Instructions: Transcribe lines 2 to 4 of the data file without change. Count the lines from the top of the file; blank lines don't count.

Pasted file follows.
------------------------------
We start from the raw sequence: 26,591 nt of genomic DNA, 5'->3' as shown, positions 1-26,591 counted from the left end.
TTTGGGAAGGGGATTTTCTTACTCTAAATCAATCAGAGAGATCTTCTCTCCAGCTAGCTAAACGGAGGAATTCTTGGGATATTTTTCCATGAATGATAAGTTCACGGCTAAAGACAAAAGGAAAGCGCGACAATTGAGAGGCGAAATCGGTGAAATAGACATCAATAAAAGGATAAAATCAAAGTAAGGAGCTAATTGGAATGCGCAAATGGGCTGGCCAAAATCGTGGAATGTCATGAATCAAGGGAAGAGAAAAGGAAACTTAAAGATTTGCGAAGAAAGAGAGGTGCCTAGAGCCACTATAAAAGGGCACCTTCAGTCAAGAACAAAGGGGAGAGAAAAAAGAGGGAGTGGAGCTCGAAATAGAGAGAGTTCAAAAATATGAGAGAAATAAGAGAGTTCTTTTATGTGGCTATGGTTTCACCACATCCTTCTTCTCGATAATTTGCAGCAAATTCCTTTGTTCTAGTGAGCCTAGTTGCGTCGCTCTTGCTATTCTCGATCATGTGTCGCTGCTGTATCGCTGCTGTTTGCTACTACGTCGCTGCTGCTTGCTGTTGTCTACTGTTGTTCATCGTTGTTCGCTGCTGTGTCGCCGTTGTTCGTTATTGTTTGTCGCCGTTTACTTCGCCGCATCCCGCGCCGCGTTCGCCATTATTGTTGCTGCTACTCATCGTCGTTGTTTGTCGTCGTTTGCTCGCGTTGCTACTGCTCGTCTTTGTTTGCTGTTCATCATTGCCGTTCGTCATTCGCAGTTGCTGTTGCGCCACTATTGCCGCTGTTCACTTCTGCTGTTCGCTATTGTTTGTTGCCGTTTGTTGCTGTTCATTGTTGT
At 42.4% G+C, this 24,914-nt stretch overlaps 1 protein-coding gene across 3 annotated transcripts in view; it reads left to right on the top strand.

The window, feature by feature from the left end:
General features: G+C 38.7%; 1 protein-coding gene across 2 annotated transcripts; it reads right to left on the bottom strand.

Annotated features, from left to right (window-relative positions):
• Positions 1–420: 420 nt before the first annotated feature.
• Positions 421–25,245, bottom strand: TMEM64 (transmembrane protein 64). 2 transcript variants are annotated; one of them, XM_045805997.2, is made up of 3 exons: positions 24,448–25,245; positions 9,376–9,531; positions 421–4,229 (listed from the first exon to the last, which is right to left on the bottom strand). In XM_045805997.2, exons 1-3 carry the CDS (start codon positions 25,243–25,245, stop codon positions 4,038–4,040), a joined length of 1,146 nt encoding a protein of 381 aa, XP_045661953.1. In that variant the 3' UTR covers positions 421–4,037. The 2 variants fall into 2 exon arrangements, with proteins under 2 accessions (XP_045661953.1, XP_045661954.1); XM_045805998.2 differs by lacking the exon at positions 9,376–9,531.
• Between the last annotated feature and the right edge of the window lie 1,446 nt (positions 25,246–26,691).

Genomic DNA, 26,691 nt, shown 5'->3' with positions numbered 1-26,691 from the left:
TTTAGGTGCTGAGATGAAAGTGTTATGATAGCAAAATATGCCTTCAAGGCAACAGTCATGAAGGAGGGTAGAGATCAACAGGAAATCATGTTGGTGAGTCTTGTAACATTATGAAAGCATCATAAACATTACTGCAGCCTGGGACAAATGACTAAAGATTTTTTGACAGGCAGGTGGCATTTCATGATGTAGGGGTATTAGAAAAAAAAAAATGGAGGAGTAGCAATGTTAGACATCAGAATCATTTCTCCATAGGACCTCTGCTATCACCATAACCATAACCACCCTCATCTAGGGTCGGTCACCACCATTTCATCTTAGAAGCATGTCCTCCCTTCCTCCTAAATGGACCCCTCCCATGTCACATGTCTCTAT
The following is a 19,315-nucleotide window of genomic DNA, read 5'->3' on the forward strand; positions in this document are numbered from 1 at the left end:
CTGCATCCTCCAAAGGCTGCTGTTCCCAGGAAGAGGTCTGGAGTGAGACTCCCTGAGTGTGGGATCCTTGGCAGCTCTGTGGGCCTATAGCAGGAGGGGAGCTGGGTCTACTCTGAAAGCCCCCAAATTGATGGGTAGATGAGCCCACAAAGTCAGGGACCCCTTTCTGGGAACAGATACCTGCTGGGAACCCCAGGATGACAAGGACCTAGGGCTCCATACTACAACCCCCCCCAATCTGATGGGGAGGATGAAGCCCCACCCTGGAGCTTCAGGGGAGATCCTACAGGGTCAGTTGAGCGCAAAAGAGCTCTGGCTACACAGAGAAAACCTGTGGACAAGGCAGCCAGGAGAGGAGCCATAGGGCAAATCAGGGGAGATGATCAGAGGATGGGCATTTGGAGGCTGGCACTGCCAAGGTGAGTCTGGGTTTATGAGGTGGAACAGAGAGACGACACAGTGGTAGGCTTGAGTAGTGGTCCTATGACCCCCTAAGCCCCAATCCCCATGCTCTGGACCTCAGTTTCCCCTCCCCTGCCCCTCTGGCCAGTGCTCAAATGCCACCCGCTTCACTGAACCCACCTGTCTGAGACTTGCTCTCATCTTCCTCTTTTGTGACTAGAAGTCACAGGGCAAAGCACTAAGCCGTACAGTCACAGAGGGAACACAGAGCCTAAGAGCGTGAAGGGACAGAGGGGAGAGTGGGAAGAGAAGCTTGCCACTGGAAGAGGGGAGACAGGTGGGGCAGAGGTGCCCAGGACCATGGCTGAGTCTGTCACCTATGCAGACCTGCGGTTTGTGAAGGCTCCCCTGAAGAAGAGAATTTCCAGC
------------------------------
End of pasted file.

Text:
TTTGGGAAGGGGATTTTCTTACTCTAAATCAATCAGAGAGATCTTCTCTCCAGCTAGCTAAACGGAGGAATTCTTGGGATATTTTTCCATGAATGATAAGTTCACGGCTAAAGACAAAAGGAAAGCGCGACAATTGAGAGGCGAAATCGGTGAAATAGACATCAATAAAAGGATAAAATCAAAGTAAGGAGCTAATTGGAATGCGCAAATGGGCTGGCCAAAATCGTGGAATGTCATGAATCAAGGGAAGAGAAAAGGAAACTTAAAGATTTGCGAAGAAAGAGAGGTGCCTAGAGCCACTATAAAAGGGCACCTTCAGTCAAGAACAAAGGGGAGAGAAAAAAGAGGGAGTGGAGCTCGAAATAGAGAGAGTTCAAAAATATGAGAGAAATAAGAGAGTTCTTTTATGTGGCTATGGTTTCACCACATCCTTCTTCTCGATAATTTGCAGCAAATTCCTTTGTTCTAGTGAGCCTAGTTGCGTCGCTCTTGCTATTCTCGATCATGTGTCGCTGCTGTATCGCTGCTGTTTGCTACTACGTCGCTGCTGCTTGCTGTTGTCTACTGTTGTTCATCGTTGTTCGCTGCTGTGTCGCCGTTGTTCGTTATTGTTTGTCGCCGTTTACTTCGCCGCATCCCGCGCCGCGTTCGCCATTATTGTTGCTGCTACTCATCGTCGTTGTTTGTCGTCGTTTGCTCGCGTTGCTACTGCTCGTCTTTGTTTGCTGTTCATCATTGCCGTTCGTCATTCGCAGTTGCTGTTGCGCCACTATTGCCGCTGTTCACTTCTGCTGTTCGCTATTGTTTGTTGCCGTTTGTTGCTGTTCATTGTTGT
At 42.4% G+C, this 24,914-nt stretch overlaps 1 protein-coding gene across 3 annotated transcripts in view; it reads left to right on the top strand.

The window, feature by feature from the left end: